PVD (Physical Vapor Deposition)
PVT is considered as one of the early pioneers of hard coatings by PVD-processes, in particular using the arc evaporation with large area evaporators.
The complete PVD-process starts with putting the pre-cleaned (by aqueous solution) parts into the pre-heated vacuum chamber. Thereafter a fully automatic process runs through the following steps:
- Pre-heating of the substrate to the required coating temperature
- Sputter-etching, aka ion-etching or sputtercleaning
- Cool down
After venting the vacuum chamber the coated parts are moved out of the chamber. For the deposition the coating material is transferred into the vapor phase either by magnetron sputtering or by arc evaporation or directly as a gas bleeding into the vacuum chamber.
During arc evaporation the magnetically guided arcs are run over the coating material (target), being e.g. Ti, AlTi, AlCr, TiSi etc. The arc causes a nearly 100% ionization of the evaporated material. The ionized metal vapor recombines with the reactive gases, such as Ti + N (nitrogen) > TiN (Titaniumnitride). Due to the high intrinsic energies and the extremely good throwing power of the arc-evaporation process very well adherent coatings can be uniformly deposited, even on complex-shaped, 3-dimensional substrates (parts and tools), while single, double and triple rotation of the parts support the uniform deposition.
Depending on the application different process are used, such as arc evaporation with
- constant dc power or
- pulsed dc power
at different power levels whereas the substrates are electrically biased either with
- constant dc bias or
- pulsed dc bias-power.
The processes are designed that the arcs are uniformly run over the targets to control and minimize the number and size of the micro-droplets and to maximize the target utilization.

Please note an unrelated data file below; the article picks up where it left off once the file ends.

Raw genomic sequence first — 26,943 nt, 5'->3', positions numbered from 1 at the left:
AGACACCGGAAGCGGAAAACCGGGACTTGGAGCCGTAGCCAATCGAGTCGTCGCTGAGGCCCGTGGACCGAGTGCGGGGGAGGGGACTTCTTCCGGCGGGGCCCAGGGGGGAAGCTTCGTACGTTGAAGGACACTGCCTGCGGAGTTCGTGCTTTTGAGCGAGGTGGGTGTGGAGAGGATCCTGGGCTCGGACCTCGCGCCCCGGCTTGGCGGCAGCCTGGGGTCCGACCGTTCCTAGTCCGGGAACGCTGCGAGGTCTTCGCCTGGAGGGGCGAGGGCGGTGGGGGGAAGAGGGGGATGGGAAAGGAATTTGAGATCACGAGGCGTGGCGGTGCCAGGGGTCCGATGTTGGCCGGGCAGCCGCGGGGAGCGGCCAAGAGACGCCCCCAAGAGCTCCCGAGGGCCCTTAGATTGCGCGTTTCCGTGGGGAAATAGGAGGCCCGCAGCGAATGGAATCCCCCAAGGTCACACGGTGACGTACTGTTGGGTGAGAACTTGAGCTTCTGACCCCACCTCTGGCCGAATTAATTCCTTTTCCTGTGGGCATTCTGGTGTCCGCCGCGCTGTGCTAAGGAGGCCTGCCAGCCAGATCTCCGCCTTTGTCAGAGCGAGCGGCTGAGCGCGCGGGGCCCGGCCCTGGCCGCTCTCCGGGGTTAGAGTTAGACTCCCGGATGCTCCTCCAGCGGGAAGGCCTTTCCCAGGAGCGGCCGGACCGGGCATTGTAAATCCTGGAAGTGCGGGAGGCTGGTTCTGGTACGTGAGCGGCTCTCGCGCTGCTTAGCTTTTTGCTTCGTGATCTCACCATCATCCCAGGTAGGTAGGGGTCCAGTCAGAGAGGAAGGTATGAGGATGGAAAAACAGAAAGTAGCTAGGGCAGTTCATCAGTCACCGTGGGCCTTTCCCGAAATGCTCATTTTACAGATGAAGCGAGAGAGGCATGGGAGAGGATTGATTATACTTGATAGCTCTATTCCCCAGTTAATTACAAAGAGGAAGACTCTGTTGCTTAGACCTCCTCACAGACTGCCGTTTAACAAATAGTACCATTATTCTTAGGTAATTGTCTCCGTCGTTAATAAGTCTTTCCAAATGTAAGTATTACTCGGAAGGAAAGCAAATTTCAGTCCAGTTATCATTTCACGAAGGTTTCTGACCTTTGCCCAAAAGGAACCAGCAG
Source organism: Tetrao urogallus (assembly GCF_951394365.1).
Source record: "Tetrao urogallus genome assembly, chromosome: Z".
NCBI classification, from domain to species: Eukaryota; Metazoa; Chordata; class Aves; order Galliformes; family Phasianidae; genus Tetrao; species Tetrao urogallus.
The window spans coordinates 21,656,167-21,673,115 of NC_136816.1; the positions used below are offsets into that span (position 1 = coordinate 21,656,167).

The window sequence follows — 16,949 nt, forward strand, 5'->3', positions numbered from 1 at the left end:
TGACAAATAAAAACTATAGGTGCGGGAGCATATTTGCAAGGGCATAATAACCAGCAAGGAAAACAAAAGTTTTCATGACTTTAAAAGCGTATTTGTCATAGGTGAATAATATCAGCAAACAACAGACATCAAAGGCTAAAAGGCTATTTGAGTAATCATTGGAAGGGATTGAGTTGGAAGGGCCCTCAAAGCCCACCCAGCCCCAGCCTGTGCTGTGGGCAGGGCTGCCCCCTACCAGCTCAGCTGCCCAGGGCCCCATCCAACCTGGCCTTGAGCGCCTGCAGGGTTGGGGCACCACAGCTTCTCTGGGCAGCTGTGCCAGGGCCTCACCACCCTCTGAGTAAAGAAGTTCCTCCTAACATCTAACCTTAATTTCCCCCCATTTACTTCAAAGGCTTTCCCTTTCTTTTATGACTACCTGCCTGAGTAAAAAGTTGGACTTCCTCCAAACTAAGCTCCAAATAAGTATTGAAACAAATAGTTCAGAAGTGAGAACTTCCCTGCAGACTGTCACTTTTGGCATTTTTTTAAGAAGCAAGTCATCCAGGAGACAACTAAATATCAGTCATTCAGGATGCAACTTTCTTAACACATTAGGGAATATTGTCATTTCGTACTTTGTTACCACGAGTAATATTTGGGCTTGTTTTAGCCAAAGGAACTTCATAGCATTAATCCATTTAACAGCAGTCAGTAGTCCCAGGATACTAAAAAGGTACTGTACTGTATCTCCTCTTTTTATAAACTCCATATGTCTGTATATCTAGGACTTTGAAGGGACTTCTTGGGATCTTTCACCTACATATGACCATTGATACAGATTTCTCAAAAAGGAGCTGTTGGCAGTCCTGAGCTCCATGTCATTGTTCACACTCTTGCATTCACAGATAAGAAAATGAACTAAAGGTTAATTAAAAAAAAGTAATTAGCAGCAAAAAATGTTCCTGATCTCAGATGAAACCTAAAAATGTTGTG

To achieve this the PDA (Plasma Diffused Arc) and the HiParc (High Power Pulsed Arc) processes were developed, where the arcs are highly diffused and arcs are used in high power pulsed mode. The principle of the process is displayed in the sketch below.
Magnetron sputtering (aka sputtering) is a process where the transfer of the coating material into the vapor phase is done by an argon ion bombardment of the coating material and releasing this way coating atoms from the target, partially ionizing them and depositing, while recombining with the reactive gases, such as nitrogen, to the desired coating material on the electrically biased substrates. Due to the low intrinsic energy of this process and the limited throwing power the distance between the substrate and the magnetron sputtering source is significantly smaller than with arc-evaporation. The formation of micro-droplets can be avoided depending on the magnetron sputtering process. The principle of the process is displayed in the sketch below.